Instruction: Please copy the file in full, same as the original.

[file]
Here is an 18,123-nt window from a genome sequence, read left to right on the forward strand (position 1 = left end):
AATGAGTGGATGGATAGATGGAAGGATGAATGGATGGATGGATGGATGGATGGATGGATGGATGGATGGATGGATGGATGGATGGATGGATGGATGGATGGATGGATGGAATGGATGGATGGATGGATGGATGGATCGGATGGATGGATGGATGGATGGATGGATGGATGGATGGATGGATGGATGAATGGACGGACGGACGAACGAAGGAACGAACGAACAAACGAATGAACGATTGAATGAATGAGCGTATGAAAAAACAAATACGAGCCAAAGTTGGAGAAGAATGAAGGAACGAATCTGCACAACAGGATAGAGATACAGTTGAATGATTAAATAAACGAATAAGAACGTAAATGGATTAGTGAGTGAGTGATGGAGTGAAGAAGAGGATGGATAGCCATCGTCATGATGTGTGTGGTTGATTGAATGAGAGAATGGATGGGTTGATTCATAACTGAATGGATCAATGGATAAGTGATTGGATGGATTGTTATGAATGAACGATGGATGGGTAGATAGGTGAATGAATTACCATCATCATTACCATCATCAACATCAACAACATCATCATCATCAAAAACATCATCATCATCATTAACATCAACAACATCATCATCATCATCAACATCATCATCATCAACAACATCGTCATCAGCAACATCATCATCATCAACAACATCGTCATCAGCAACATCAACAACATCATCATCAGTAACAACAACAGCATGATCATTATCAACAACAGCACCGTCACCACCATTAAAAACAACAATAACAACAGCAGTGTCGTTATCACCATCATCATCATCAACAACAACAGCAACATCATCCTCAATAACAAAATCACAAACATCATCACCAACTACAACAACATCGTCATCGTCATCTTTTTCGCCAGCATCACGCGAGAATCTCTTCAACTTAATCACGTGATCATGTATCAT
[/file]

Here is an 18,123-nt window from a genome sequence, read left to right on the forward strand (position 1 = left end):
AATGAGTGGATGGATAGATGGAAGGATGAATGGATGGATGGATGGATGGATGGATGGATGGATGGATGGATGGATGGATGGATGGATGGATGGATGGATGGATGGATGGAATGGATGGATGGATGGATGGATGGATCGGATGGATGGATGGATGGATGGATGGATGGATGGATGGATGGATGGATGAATGGACGGACGGACGAACGAAGGAACGAACGAACAAACGAATGAACGATTGAATGAATGAGCGTATGAAAAAACAAATACGAGCCAAAGTTGGAGAAGAATGAAGGAACGAATCTGCACAACAGGATAGAGATACAGTTGAATGATTAAATAAACGAATAAGAACGTAAATGGATTAGTGAGTGAGTGATGGAGTGAAGAAGAGGATGGATAGCCATCGTCATGATGTGTGTGGTTGATTGAATGAGAGAATGGATGGGTTGATTCATAACTGAATGGATCAATGGATAAGTGATTGGATGGATTGTTATGAATGAACGATGGATGGGTAGATAGGTGAATGAATTACCATCATCATTACCATCATCAACATCAACAACATCATCATCATCAAAAACATCATCATCATCATTAACATCAACAACATCATCATCATCATCAACATCATCATCATCAACAACATCGTCATCAGCAACATCATCATCATCAACAACATCGTCATCAGCAACATCAACAACATCATCATCAGTAACAACAACAGCATGATCATTATCAACAACAGCACCGTCACCACCATTAAAAACAACAATAACAACAGCAGTGTCGTTATCACCATCATCATCATCAACAACAACAGCAACATCATCCTCAATAACAAAATCACAAACATCATCACCAACTACAACAACATCGTCATCGTCATCTTTTTCGCCAGCATCACGCGAGAATCTCTTCAACTTAATCACGTGATCATGTATCAT